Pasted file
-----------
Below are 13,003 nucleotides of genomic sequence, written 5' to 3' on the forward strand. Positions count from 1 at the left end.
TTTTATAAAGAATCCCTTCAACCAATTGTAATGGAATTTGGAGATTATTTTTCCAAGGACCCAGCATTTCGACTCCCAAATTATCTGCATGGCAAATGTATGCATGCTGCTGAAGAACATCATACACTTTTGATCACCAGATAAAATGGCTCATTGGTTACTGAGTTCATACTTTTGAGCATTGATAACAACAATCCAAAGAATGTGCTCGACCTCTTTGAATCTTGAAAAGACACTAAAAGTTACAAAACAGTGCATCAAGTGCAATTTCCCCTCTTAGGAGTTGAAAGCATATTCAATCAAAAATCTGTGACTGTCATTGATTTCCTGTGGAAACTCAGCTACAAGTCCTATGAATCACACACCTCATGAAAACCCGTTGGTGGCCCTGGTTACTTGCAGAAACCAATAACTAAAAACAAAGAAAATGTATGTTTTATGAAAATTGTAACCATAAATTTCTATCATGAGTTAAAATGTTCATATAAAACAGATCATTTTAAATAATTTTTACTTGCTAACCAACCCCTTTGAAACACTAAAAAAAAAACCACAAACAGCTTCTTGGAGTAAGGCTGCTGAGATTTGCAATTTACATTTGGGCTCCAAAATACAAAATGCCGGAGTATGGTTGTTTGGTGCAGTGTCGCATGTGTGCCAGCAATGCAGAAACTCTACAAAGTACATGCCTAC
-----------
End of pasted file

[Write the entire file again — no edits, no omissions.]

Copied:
Below are 13,003 nucleotides of genomic sequence, written 5' to 3' on the forward strand. Positions count from 1 at the left end.
TTTTATAAAGAATCCCTTCAACCAATTGTAATGGAATTTGGAGATTATTTTTCCAAGGACCCAGCATTTCGACTCCCAAATTATCTGCATGGCAAATGTATGCATGCTGCTGAAGAACATCATACACTTTTGATCACCAGATAAAATGGCTCATTGGTTACTGAGTTCATACTTTTGAGCATTGATAACAACAATCCAAAGAATGTGCTCGACCTCTTTGAATCTTGAAAAGACACTAAAAGTTACAAAACAGTGCATCAAGTGCAATTTCCCCTCTTAGGAGTTGAAAGCATATTCAATCAAAAATCTGTGACTGTCATTGATTTCCTGTGGAAACTCAGCTACAAGTCCTATGAATCACACACCTCATGAAAACCCGTTGGTGGCCCTGGTTACTTGCAGAAACCAATAACTAAAAACAAAGAAAATGTATGTTTTATGAAAATTGTAACCATAAATTTCTATCATGAGTTAAAATGTTCATATAAAACAGATCATTTTAAATAATTTTTACTTGCTAACCAACCCCTTTGAAACACTAAAAAAAAAACCACAAACAGCTTCTTGGAGTAAGGCTGCTGAGATTTGCAATTTACATTTGGGCTCCAAAATACAAAATGCCGGAGTATGGTTGTTTGGTGCAGTGTCGCATGTGTGCCAGCAATGCAGAAACTCTACAAAGTACATGCCTAC